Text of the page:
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Autosomal dominant hypophosphataemia with elevated serum 1,25 dihydroxyvitamin D and hypercalciuria


A 14-year-old boy presented with the clinical and radiological features of rickets. Serum inorganic phosphate levels were constantly low, whereas serum calcium and parathyroid hormone levels were within the normal range. Laboratory investigation did not show any evidence for vitamin-D deficiency, chronic renal insufficiency, Fanconi syndrome, tubular acidosis, hepatic disease or intestinal malabsorption. A family study comprising 34 members over four generations revealed 10 other individuals to be affected and the mode of inheritance to be autosomal dominant. In addition to hypophosphataemia and normocalcaemia, the diasease is characterized by elevated serum 1,25 dihydroxyvitamin D levels and hypercalciuria. This hereditary syndrome of renal hypophosphataemia differs from the common familial X-linked hypophosphataemia and the recently described autosomal recessive hypophosphataemic rickets with hypercalciuria by its dominant mode of inheritance; it differs from hypophosphataemic non-rachitic bone disease by the elevated serum 1,25 dihydroxyvitamin D levels and hypercalciuria.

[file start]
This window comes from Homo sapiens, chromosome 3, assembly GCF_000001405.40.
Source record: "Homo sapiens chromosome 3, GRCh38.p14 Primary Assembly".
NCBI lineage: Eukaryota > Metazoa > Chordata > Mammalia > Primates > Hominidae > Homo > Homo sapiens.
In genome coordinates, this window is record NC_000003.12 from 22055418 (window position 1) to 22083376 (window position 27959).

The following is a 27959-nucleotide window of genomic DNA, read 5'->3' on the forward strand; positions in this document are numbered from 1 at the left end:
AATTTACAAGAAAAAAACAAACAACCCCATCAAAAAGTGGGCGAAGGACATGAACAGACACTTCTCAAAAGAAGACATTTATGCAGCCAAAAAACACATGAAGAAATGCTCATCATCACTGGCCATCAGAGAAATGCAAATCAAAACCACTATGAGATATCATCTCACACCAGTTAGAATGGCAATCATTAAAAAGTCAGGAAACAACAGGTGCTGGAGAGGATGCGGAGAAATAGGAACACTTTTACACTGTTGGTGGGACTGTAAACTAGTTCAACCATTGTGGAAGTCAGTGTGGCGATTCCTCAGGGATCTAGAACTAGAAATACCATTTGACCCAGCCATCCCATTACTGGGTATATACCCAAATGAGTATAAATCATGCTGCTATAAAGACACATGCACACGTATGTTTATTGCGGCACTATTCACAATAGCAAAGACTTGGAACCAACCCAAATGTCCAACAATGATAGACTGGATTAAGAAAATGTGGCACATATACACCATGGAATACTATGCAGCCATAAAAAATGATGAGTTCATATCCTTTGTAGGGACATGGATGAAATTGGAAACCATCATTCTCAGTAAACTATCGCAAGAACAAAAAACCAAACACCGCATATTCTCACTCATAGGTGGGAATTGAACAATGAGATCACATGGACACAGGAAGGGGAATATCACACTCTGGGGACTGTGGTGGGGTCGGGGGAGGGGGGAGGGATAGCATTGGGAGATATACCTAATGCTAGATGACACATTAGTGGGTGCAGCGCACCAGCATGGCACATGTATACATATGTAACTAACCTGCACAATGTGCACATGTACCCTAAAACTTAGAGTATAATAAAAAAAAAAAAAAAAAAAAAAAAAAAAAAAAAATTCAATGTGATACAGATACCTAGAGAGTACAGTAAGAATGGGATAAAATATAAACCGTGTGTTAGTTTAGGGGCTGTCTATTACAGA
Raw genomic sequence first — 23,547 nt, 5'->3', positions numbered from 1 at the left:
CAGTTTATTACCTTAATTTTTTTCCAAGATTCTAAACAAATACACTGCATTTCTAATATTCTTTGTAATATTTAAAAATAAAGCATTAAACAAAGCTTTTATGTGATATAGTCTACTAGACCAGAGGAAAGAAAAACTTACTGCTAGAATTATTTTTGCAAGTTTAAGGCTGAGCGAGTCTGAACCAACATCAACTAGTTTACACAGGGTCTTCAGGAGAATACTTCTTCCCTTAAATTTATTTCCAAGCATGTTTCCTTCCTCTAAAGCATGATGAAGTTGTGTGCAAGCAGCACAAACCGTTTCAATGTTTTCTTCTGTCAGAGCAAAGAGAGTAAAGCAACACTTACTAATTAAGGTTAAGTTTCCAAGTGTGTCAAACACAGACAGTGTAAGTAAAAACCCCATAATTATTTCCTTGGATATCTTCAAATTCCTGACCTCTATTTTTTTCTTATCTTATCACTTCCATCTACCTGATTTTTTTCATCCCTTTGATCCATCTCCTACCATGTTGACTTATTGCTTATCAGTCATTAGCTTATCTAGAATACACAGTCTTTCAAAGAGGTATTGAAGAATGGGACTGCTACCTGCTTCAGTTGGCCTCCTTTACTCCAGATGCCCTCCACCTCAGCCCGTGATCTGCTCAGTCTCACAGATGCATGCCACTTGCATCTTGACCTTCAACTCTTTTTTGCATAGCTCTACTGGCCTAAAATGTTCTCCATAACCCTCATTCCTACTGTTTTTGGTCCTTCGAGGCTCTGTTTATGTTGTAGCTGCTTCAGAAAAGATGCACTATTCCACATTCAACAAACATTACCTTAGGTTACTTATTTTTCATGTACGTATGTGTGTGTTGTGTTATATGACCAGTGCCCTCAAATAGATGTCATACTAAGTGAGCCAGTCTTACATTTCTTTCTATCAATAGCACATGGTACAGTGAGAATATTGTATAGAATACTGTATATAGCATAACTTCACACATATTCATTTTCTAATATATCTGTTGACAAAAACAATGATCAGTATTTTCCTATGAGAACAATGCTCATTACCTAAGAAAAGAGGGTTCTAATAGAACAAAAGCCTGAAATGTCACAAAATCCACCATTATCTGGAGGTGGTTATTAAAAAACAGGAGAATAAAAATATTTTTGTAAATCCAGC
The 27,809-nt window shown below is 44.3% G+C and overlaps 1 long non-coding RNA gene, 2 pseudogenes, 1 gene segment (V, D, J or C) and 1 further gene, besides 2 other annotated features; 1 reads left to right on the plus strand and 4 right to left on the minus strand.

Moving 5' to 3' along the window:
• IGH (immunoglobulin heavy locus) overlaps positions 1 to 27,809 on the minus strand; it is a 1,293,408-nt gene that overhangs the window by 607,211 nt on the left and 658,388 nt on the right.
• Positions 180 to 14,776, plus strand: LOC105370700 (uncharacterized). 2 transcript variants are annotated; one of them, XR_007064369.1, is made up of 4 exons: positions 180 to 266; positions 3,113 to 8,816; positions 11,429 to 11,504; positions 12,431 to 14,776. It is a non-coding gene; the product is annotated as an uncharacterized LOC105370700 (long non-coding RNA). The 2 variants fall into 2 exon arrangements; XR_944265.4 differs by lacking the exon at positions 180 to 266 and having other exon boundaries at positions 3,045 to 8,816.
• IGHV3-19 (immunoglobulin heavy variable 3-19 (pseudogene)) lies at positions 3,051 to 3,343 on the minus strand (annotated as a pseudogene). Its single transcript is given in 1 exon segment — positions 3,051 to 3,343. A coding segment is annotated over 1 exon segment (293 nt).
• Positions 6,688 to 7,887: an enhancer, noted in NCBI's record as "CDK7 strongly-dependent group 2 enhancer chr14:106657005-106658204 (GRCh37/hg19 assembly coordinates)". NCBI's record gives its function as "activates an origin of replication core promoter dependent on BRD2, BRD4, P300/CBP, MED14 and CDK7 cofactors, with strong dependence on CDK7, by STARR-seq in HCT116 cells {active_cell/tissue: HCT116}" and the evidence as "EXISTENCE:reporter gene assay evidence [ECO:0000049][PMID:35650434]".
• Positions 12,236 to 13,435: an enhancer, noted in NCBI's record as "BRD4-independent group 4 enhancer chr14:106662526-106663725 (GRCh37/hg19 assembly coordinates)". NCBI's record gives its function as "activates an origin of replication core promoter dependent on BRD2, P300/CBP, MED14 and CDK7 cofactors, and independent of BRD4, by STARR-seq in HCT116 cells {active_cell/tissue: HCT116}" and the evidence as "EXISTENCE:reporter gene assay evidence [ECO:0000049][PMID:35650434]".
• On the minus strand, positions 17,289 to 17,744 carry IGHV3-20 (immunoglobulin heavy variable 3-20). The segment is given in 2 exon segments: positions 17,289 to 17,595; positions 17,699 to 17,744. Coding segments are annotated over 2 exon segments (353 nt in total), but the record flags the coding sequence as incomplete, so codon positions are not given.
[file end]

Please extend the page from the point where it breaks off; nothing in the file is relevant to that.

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Correspondence to Willem C. Proesmans.

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Proesmans, W.C., Fabry, G., Marchal, G.J. et al. Autosomal dominant hypophosphataemia with elevated serum 1,25 dihydroxyvitamin D and hypercalciuria. Pediatr Nephrol 1, 479–484 (1987).

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Key words

  • Hypophosphataemia
  • Hereditary nephropathies
  • Rickets
  • Hypercalciuria
  • Vitamin D